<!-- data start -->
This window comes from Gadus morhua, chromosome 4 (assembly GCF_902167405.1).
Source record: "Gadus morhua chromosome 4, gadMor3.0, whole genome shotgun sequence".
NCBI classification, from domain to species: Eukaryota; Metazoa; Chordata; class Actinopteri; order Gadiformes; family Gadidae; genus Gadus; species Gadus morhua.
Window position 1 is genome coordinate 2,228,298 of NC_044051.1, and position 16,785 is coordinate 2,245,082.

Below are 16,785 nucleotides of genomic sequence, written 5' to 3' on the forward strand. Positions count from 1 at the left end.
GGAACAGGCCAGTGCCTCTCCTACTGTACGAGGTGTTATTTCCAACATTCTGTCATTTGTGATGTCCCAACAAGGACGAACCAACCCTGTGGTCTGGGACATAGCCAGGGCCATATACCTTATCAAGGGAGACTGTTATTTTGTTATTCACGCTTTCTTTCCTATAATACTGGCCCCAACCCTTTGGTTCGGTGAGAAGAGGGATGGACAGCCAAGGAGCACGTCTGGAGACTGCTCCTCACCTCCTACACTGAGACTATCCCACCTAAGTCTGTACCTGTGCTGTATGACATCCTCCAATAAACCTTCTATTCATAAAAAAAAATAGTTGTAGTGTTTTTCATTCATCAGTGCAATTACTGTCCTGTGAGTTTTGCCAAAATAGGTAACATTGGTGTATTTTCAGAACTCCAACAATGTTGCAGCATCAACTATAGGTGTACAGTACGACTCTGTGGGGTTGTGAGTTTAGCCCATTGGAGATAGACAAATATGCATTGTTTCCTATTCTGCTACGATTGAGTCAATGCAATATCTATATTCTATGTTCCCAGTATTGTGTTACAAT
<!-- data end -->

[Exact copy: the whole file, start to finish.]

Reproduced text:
This window comes from Gadus morhua, chromosome 4 (assembly GCF_902167405.1).
Source record: "Gadus morhua chromosome 4, gadMor3.0, whole genome shotgun sequence".
NCBI classification, from domain to species: Eukaryota; Metazoa; Chordata; class Actinopteri; order Gadiformes; family Gadidae; genus Gadus; species Gadus morhua.
Window position 1 is genome coordinate 2,228,298 of NC_044051.1, and position 16,785 is coordinate 2,245,082.

Below are 16,785 nucleotides of genomic sequence, written 5' to 3' on the forward strand. Positions count from 1 at the left end.
GGAACAGGCCAGTGCCTCTCCTACTGTACGAGGTGTTATTTCCAACATTCTGTCATTTGTGATGTCCCAACAAGGACGAACCAACCCTGTGGTCTGGGACATAGCCAGGGCCATATACCTTATCAAGGGAGACTGTTATTTTGTTATTCACGCTTTCTTTCCTATAATACTGGCCCCAACCCTTTGGTTCGGTGAGAAGAGGGATGGACAGCCAAGGAGCACGTCTGGAGACTGCTCCTCACCTCCTACACTGAGACTATCCCACCTAAGTCTGTACCTGTGCTGTATGACATCCTCCAATAAACCTTCTATTCATAAAAAAAAATAGTTGTAGTGTTTTTCATTCATCAGTGCAATTACTGTCCTGTGAGTTTTGCCAAAATAGGTAACATTGGTGTATTTTCAGAACTCCAACAATGTTGCAGCATCAACTATAGGTGTACAGTACGACTCTGTGGGGTTGTGAGTTTAGCCCATTGGAGATAGACAAATATGCATTGTTTCCTATTCTGCTACGATTGAGTCAATGCAATATCTATATTCTATGTTCCCAGTATTGTGTTACAAT